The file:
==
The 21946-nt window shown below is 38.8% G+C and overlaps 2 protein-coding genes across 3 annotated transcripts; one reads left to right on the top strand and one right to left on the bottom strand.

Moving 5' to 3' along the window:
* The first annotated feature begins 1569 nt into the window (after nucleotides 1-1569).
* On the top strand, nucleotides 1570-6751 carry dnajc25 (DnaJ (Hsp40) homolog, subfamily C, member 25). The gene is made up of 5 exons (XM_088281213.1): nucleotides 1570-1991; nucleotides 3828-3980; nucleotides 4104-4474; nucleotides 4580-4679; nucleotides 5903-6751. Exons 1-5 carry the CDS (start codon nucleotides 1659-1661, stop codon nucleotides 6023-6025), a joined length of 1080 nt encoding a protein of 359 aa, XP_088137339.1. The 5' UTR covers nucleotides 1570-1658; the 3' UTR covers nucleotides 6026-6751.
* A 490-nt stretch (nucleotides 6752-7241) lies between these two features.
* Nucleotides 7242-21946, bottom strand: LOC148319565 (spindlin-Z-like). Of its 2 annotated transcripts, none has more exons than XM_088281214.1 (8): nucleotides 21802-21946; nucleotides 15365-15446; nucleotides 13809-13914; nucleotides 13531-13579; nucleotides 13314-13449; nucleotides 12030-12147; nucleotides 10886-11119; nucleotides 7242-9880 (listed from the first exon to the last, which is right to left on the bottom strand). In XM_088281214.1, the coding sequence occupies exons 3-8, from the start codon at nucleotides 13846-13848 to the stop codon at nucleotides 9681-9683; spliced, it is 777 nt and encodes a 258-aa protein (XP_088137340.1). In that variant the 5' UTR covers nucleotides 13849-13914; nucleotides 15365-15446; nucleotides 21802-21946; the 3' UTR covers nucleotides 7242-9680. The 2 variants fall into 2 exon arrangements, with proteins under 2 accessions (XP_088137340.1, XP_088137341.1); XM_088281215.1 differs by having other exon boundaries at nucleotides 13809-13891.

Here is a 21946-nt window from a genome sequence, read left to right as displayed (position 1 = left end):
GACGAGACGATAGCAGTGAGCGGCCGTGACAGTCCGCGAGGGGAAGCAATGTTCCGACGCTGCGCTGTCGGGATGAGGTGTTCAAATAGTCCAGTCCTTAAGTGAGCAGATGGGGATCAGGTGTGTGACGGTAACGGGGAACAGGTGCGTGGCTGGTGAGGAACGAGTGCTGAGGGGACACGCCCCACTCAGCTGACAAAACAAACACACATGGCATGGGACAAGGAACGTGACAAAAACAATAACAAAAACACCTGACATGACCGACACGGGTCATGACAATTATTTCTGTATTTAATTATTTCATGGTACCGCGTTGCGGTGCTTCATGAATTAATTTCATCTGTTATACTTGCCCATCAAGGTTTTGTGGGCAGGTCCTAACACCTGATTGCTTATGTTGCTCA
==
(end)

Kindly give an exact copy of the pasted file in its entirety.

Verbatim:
The 21946-nt window shown below is 38.8% G+C and overlaps 2 protein-coding genes across 3 annotated transcripts; one reads left to right on the top strand and one right to left on the bottom strand.

Moving 5' to 3' along the window:
* The first annotated feature begins 1569 nt into the window (after nucleotides 1-1569).
* On the top strand, nucleotides 1570-6751 carry dnajc25 (DnaJ (Hsp40) homolog, subfamily C, member 25). The gene is made up of 5 exons (XM_088281213.1): nucleotides 1570-1991; nucleotides 3828-3980; nucleotides 4104-4474; nucleotides 4580-4679; nucleotides 5903-6751. Exons 1-5 carry the CDS (start codon nucleotides 1659-1661, stop codon nucleotides 6023-6025), a joined length of 1080 nt encoding a protein of 359 aa, XP_088137339.1. The 5' UTR covers nucleotides 1570-1658; the 3' UTR covers nucleotides 6026-6751.
* A 490-nt stretch (nucleotides 6752-7241) lies between these two features.
* Nucleotides 7242-21946, bottom strand: LOC148319565 (spindlin-Z-like). Of its 2 annotated transcripts, none has more exons than XM_088281214.1 (8): nucleotides 21802-21946; nucleotides 15365-15446; nucleotides 13809-13914; nucleotides 13531-13579; nucleotides 13314-13449; nucleotides 12030-12147; nucleotides 10886-11119; nucleotides 7242-9880 (listed from the first exon to the last, which is right to left on the bottom strand). In XM_088281214.1, the coding sequence occupies exons 3-8, from the start codon at nucleotides 13846-13848 to the stop codon at nucleotides 9681-9683; spliced, it is 777 nt and encodes a 258-aa protein (XP_088137340.1). In that variant the 5' UTR covers nucleotides 13849-13914; nucleotides 15365-15446; nucleotides 21802-21946; the 3' UTR covers nucleotides 7242-9680. The 2 variants fall into 2 exon arrangements, with proteins under 2 accessions (XP_088137340.1, XP_088137341.1); XM_088281215.1 differs by having other exon boundaries at nucleotides 13809-13891.

Here is a 21946-nt window from a genome sequence, read left to right as displayed (position 1 = left end):
GACGAGACGATAGCAGTGAGCGGCCGTGACAGTCCGCGAGGGGAAGCAATGTTCCGACGCTGCGCTGTCGGGATGAGGTGTTCAAATAGTCCAGTCCTTAAGTGAGCAGATGGGGATCAGGTGTGTGACGGTAACGGGGAACAGGTGCGTGGCTGGTGAGGAACGAGTGCTGAGGGGACACGCCCCACTCAGCTGACAAAACAAACACACATGGCATGGGACAAGGAACGTGACAAAAACAATAACAAAAACACCTGACATGACCGACACGGGTCATGACAATTATTTCTGTATTTAATTATTTCATGGTACCGCGTTGCGGTGCTTCATGAATTAATTTCATCTGTTATACTTGCCCATCAAGGTTTTGTGGGCAGGTCCTAACACCTGATTGCTTATGTTGCTCA